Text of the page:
where the residual R is given by (25)
The unknown parameters C1, C2, …, Cs can be identified from the conditions (26)
Thus, the first-order analytic approximate solution given by Eq. (22) is well-known.
3 Application of OHAM to nonlinear Bingham fluid dampers
such that Eq. (9) can be expressed as (28)
where and the overdot represents differentiation with respect to dimensionless time. The initial conditions (10) become (29)
Making the transformation (30)
where λ is for the moment an unknown real parameter, Eq. (28) can be written (31)
The initial conditions (29) become (32)
For the nonlinear differential equation (31), we try to choose a linear operator of the form (33)
where ω is an unknown parameter.
The initial approximation z0(t) can be deduced from Eq. (13) with initial / boundary conditions: (35)
According to Eq. (21), the nonlinear operator satisfies (37)
4 Numerical results
We highlight the accuracy of our technique for the following values of the parameters: c = 0.1, μ = 20, α = 1, β = 0.1, f0 = 0.1 A = 5, v0 = 0.1. The optimal convergence-control parameters Ci are determined by means of the least-square method in three steps as follows:
For t ∈ [0, 7/2] we obtain:
The first-order analytic approximate solution given by Eq. (39) becomes for this first step: (40)
For the second step, when t ∈ [7/2, 7] we obtain: (41)
where ω = 1.9481775386, λ = 0.3726878974.
In the last case, when t ∈ [7, 10], the first-order approximate solution is: (42)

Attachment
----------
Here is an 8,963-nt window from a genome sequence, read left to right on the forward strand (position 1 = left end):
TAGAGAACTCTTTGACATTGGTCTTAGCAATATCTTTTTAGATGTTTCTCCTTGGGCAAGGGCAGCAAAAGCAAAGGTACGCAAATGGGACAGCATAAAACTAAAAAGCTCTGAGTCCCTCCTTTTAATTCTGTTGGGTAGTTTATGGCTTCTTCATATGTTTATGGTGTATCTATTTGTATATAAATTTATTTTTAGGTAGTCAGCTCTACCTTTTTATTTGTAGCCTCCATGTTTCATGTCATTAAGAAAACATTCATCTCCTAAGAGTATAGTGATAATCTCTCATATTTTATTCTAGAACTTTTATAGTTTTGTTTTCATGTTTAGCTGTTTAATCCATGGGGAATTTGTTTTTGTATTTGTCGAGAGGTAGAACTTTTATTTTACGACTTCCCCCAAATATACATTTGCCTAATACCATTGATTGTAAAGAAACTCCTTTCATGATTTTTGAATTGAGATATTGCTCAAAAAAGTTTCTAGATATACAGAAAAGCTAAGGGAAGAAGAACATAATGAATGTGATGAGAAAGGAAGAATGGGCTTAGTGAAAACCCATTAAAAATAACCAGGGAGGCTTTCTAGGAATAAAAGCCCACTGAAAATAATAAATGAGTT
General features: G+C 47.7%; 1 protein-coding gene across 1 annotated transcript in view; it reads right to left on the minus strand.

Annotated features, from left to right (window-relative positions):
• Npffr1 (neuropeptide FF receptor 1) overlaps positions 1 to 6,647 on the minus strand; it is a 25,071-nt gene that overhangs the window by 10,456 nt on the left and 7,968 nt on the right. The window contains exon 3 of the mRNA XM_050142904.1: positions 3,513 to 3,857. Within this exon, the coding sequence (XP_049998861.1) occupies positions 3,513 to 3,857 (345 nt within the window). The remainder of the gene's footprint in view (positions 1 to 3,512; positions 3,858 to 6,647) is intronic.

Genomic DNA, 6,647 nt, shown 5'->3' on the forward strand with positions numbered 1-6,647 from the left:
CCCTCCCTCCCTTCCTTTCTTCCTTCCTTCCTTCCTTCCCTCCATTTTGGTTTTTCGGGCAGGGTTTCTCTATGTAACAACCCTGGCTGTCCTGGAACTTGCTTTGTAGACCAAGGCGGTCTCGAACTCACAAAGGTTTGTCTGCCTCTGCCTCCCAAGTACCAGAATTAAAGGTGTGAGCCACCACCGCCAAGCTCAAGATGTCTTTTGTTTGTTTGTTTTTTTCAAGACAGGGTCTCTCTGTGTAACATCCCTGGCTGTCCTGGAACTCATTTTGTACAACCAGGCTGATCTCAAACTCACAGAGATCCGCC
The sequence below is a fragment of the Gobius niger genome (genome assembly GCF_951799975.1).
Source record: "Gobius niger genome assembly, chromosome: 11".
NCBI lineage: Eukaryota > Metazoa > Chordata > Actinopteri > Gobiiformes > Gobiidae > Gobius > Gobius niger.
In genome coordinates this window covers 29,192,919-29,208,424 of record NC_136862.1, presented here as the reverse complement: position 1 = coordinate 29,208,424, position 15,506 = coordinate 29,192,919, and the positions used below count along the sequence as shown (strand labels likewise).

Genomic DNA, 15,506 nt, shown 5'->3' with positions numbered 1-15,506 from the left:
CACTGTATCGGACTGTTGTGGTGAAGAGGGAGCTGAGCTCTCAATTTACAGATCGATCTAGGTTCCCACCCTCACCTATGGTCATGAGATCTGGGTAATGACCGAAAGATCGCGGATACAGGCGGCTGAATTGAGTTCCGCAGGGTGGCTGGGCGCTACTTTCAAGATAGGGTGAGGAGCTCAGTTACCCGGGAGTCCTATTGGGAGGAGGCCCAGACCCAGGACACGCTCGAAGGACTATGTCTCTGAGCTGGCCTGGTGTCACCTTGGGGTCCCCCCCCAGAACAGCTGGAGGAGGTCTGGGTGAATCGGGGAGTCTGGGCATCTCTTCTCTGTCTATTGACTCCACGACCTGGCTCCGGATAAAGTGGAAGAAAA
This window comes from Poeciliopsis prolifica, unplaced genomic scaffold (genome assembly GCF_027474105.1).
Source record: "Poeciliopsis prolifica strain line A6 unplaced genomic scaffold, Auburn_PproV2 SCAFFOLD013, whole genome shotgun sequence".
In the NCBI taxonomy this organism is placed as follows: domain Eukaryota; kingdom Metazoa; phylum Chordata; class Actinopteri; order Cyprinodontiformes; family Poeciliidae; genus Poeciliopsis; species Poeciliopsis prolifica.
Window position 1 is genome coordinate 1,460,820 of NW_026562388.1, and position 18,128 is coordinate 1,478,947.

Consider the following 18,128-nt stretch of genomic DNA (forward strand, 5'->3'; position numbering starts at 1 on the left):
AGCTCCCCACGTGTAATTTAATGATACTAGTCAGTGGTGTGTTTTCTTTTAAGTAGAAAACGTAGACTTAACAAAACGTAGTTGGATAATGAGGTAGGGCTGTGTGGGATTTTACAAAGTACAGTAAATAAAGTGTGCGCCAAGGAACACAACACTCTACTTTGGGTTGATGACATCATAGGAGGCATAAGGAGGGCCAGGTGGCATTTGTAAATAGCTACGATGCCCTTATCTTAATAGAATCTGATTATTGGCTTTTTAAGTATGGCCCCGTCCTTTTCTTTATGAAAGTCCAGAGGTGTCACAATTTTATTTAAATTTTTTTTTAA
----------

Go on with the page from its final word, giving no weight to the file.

where ω = 0.7328908403, λ = 0.1870115667.
In Figure 5 is plotted a comparison between the first-order approximate solution and numerical results. In Table 1 a comparison between the approximate solutions x given by Eqs. (40), (41), (42) with numerical results and corresponding relative errors are presented.
The optimal homotopy asymptotic method (OHAM) was used to propose an analytic approximate solution for the nonlinear Bingham model. Our procedure is valid even if the nonlinear differential equation does not contain any small or large parameters. In the construction of the homotopy appear some distinctive concepts: the linear operator, the nonlinear operator, the auxiliary functions Hi(t, Ci) and some optimal convergence-control parameters λ, ω, C1, C2, … which guarantees a fast convergence of the solutions. The example presented in this paper leads to the conclusion that our procedure is very accurate using only one iteration and three steps. OHAM provides us with a simple and rigorous algorithm to control and adjust the convergence of the solution through the auxiliary functions Hi(t, Ci) involving several parameters λ, ω, C1, C2, … which are optimally determined. The fast convergence of the OHAM method proves that our technique is very efficient in practice.
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Published Online: 2017-10-31
Conflict of interest: The authors declare that there is no conflict of interests regarding the publication of this paper.